High rose the air, and trembled among the tallest pines and the
summits of great hills. And in it were the sting of rain and the
blatter of hail, the soft crush of snow and the rattle of thunder
among crags. Then it quieted to the low sultry croon which told
of blazing midday when the streams are parched and the bent
crackles like dry tinder. Anon it was evening, and the melody
dwelled among the high soft notes which mean the coming of dark
and the green light of sunset. Then the whole changed to a great
paean which rang like an organ through the earth. There were
trumpet notes ill it and flute notes and the plaint of pipes.
"Come forth," it cried; "the sky is wide and it is a far cry to
the world's end. The fire crackles fine o' nights below the
firs, and the smell of roasting meat and wood smoke is dear to
the heart of man. Fine, too is the sting of salt and the rasp of
the north wind in the sheets. Come forth, one and all, unto the
great lands oversea, and the strange tongues and the hermit
peoples. Learn before you die to follow the Piper's Son, and
though your old bones bleach among grey rocks, what matter if you
have had your bellyful of life and come to your heart's desire?"
And the tune fell low and witching, bringing tears to the eyes
and joy to the heart; and the man knew (though no one told him)
that this was the first part of the Rime, the Song of the Open
Road, the Lilt of the Adventurer, which shall be now and ever and
to the end of days.

Then the melody changed to a fiercer and sadder note. He saw his
forefathers, gaunt men and terrible, run stark among woody hills.
He heard the talk of the bronze-clad invader, and the jar and
clangour as stone met steel. Then rose the last coronach of his
own people, hiding in wild glens, starving in corries, or going
hopelessly to the death. He heard the cry of the Border foray,
the shouts of the famished Scots as they harried Cumberland, and
he himself rode in the midst of them. Then the tune fell more
mournful and slow, and Flodden lay before him. He saw the flower
of the Scots gentry around their King, gashed to the breast-bone,
still fronting the lines of the south, though the paleness of
death sat on each forehead. "The flowers of the Forest are
gone," cried the lilt, and through the long years he heard the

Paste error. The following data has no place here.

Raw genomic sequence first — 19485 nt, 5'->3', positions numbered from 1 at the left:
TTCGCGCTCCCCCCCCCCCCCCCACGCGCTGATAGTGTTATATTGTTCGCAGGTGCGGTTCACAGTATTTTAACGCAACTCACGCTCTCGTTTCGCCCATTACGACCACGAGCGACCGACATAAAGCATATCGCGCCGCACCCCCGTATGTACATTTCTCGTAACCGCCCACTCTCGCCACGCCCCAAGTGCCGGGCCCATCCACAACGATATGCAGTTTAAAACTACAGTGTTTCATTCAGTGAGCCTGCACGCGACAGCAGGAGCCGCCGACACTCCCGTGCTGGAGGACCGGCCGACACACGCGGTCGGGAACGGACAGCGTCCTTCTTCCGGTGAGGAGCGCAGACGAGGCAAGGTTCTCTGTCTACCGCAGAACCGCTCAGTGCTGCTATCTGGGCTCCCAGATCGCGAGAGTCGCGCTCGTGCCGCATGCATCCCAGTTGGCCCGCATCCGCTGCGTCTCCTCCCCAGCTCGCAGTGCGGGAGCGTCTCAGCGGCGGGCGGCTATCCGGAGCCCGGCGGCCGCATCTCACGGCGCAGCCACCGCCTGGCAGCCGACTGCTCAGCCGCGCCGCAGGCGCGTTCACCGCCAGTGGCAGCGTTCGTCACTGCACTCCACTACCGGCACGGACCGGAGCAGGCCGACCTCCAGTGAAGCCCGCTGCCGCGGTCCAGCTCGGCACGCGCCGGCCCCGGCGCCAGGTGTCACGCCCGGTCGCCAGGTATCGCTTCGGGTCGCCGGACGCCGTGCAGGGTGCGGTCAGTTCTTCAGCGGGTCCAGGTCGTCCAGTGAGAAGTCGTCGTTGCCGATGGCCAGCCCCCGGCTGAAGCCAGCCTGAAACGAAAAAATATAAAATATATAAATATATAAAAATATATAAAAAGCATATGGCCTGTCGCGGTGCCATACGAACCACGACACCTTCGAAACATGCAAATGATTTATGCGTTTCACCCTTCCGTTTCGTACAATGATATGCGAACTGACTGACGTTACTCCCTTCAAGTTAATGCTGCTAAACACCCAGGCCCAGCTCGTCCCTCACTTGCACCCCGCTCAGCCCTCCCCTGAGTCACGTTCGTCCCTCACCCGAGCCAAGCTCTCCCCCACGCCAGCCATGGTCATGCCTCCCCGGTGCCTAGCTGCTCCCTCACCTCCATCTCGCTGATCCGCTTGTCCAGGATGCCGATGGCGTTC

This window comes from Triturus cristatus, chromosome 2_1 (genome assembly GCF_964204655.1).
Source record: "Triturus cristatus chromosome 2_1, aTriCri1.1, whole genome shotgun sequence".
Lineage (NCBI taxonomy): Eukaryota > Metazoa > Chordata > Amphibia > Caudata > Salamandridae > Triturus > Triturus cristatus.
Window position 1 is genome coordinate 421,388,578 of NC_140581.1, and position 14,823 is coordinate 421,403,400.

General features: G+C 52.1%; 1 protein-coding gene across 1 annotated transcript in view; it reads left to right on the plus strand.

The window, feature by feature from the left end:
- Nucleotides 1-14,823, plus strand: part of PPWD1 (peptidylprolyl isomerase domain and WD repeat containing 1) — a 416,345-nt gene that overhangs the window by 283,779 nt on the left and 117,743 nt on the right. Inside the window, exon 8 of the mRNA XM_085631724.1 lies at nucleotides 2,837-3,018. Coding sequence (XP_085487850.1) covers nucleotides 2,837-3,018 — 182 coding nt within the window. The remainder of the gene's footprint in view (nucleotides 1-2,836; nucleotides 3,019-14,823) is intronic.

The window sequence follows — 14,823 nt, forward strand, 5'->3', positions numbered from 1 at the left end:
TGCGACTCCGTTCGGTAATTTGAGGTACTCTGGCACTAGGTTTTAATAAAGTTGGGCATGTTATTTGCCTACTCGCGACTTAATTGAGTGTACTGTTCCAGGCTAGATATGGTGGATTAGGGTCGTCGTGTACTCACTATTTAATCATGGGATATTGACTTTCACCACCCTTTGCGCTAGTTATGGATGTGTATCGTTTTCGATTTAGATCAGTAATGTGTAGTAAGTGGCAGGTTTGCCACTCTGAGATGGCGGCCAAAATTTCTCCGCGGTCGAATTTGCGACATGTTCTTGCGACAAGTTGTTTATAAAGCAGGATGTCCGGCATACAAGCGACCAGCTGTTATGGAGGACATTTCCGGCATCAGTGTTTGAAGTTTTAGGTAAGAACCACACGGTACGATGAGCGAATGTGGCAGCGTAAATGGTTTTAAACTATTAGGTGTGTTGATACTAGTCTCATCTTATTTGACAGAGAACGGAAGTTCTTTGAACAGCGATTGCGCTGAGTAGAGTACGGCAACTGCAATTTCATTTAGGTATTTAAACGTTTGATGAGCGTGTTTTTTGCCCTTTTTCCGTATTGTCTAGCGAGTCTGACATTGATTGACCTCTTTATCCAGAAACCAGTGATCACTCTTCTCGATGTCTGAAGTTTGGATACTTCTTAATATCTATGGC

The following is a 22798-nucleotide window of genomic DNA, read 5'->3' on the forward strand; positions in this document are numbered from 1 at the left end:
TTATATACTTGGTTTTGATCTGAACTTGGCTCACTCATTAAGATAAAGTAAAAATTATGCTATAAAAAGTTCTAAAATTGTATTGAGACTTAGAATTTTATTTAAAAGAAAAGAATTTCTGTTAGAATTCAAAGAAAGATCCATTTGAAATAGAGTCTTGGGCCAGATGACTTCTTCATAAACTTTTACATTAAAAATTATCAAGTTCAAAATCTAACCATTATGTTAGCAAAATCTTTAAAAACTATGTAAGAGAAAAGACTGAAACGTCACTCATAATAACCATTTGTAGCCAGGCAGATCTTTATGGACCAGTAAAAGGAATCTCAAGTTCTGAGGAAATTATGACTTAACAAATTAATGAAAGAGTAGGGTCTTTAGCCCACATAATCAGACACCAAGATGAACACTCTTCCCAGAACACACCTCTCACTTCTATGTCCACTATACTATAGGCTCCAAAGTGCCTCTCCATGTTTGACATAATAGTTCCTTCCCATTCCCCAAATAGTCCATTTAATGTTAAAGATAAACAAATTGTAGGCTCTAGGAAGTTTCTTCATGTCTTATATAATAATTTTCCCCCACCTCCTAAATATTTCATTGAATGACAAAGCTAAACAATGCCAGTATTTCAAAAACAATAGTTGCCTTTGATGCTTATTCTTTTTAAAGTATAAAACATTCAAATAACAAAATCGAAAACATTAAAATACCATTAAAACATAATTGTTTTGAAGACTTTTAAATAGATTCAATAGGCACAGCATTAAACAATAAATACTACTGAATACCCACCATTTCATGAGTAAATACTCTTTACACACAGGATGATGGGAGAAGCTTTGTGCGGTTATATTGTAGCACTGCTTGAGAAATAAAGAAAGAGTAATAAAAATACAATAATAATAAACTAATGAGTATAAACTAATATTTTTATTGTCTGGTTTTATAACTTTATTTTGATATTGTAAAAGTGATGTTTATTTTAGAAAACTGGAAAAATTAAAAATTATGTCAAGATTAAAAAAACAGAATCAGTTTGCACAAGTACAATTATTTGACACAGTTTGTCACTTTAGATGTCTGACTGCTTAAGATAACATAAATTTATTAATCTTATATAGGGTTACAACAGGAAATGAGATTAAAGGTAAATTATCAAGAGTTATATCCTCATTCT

cry of the lost, the desperate, fighting for kings over the water
and princes in the heather. "Who cares?" cried the air. "Man
must die, and how can he die better than in the stress of fight
with his heart high and alien blood on his sword? Heigh-ho!
One against twenty, a child against a host, this is the romance
of life." And the man's heart swelled, for he knew (though no
one told him) that this was the Song of Lost Battles which only
the great can sing before they die.

But the tune was changing, and at the change the man shivered
for the air ran up to the high notes and then down to the deeps
with an eldrich cry, like a hawk's scream at night, or a witch's
song in the gloaming. It told of those who seek and never find,
the quest that knows no fulfilment. "There is a road," it cried,
"which leads to the Moon and the Great Waters. No changehouse
cheers it, and it has no end; but it is a fine road, a braw
road--who will follow it?" And the man knew (though no one told
him) that this was the Ballad of Grey Weather, which makes him
who hears it sick all the days of his life for something which he
cannot name. It is the song which the birds sing on the moor in
the autumn nights, and the old crow on the treetop hears and
flaps his wing. It is the lilt which men and women hear in the
darkening of their days, and sigh for the unforgettable; and
love-sick girls get catches of it and play pranks with their
lovers. It is a song so old that Adam heard it in the Garden
before Eve came to comfort him, so young that from it still flows